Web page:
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Featured Artist of the Month

The Black Cat

Her art may not be brightly Photoshop-colored or digitally enhanced, but nobody can call that a detriment: The Black Cat's art, resembling high-grade comic panels or clip-art, has all the character and heart that a fan could want-- and then some.
"Oh, my God! Oh, my God..." was all I thought of when I read the email from Brian about being the Featured Artist of the Month and I have to say it again, "OH, MY GOD!!"

First I want to thank all of you, not only for the votes, but also for the support many of you have given to me since I have joined the archive, (By the way the month of September is my second anniversary here which makes this even more special.).

Disney art has always been a strong influence with me as long as I could remember. The first dog I ever drew was Tramp from 'Lady and the Tramp' and it was not a surprise when the Lion King came out that I would be drawn to the beauty of the film. My love for cats (big and small) was given a new education on the structure of the lion, thanks to that movie.

When I came across this wonderful site, and seeing all the magnificent artwork displayed here, I didn't join at first.


I have to admit I was intimidated.


I wasn't sure if my artwork was up to par.


I'm a very simple artist. I enjoy creating the lines, expressions and movement in the subjects I draw. Coloring, shading and even background are not a major concern for me though I know they are important, I'm just as happy not including these elements as well as adding them when needed. It was a pleasant surprise to find that my doubts were unjustified, thanks to the incredible people who I met here.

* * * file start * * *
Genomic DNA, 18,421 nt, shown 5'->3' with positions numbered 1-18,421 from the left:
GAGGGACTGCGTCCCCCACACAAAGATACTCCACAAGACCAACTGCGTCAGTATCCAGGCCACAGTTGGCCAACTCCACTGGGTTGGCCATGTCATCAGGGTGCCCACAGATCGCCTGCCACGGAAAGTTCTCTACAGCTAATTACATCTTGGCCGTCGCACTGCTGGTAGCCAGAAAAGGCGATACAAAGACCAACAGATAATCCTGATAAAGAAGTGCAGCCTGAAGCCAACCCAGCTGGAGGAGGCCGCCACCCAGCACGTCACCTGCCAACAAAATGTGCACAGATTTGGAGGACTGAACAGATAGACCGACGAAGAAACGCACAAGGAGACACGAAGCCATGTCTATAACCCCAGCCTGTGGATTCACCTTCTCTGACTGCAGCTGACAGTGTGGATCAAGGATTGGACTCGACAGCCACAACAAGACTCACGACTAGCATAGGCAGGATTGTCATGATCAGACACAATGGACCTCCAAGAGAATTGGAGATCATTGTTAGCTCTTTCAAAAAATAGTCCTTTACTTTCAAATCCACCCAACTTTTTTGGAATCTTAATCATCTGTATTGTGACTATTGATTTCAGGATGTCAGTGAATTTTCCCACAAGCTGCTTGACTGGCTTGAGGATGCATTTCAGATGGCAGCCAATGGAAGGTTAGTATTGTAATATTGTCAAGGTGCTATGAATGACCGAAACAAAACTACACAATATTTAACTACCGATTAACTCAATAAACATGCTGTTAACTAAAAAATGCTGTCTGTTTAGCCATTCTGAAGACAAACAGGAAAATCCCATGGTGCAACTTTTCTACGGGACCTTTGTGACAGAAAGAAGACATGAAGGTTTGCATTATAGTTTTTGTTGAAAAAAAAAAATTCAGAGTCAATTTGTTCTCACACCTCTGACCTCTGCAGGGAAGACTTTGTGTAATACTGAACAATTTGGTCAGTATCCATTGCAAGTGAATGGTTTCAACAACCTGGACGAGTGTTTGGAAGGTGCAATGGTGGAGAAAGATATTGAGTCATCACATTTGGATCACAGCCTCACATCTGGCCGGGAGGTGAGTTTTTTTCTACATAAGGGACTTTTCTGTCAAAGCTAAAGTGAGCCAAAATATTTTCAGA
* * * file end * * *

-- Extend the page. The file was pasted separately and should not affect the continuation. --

(Rats! I'm rambling! I promised myself I wouldn't ramble!)

Once again, I want to thank you all for this wonderful honor and a special thank you to Brian, who I can never thank enough.


With hundreds of pictures and a voracious appetite for excellence, The Black Cat enjoys a privileged position on a great many people's Favorite Artists lists, and for a good reason: her art is appealing, fun, full of character, and hugely creative. She explores the boundaries of content and expression, clearly attracted to what makes animated art so amazingly appealing, consisting as it does of nothing more than a series of flat, unassuming drawings without much detail or finish. Animation doesn't suffer from its individual frames lacking complexity, and neither does The Black Cat's art.

This is because she has chosen to concentrate not on intricate detail work in her finished pieces, but on capturing a character's expression and mind in as few deft strokes as possible. Like Shogunate-era Japanese artists, she seems to consider it a virtue to be able to suggest as much between the lines as she actually puts down on paper or on screen; and, indeed, the result is something to be admired greatly.

Of course, The Black Cat has done a great deal of art for her fellow artists: art trades, requests, surprises, gifts, and so on. In each of them, she conjures a unique character in a few spare lines, situated in a new and original pose that befits the character perfectly, and with face and body language that gives the viewer instant familiarity with the character's mind at a glance. Then she finishes the piece with a few well-placed ink lines, adds some appropriate but uncomplicated color, and the result is something worthy of an official Disney clip-art book.

But that's only a tiny part of the story of the areas that The Black Cat has explored. Her "Saber-toothed King" series, for instance, is a perfect example of her creative spirit in action: a re-imagining of the TLK story, but starring saber-toothed tigers instead of lions. Why does she do this? Because it's fun.

That's why The Black Cat is so successful at what she does. She's having fun. And it shows.

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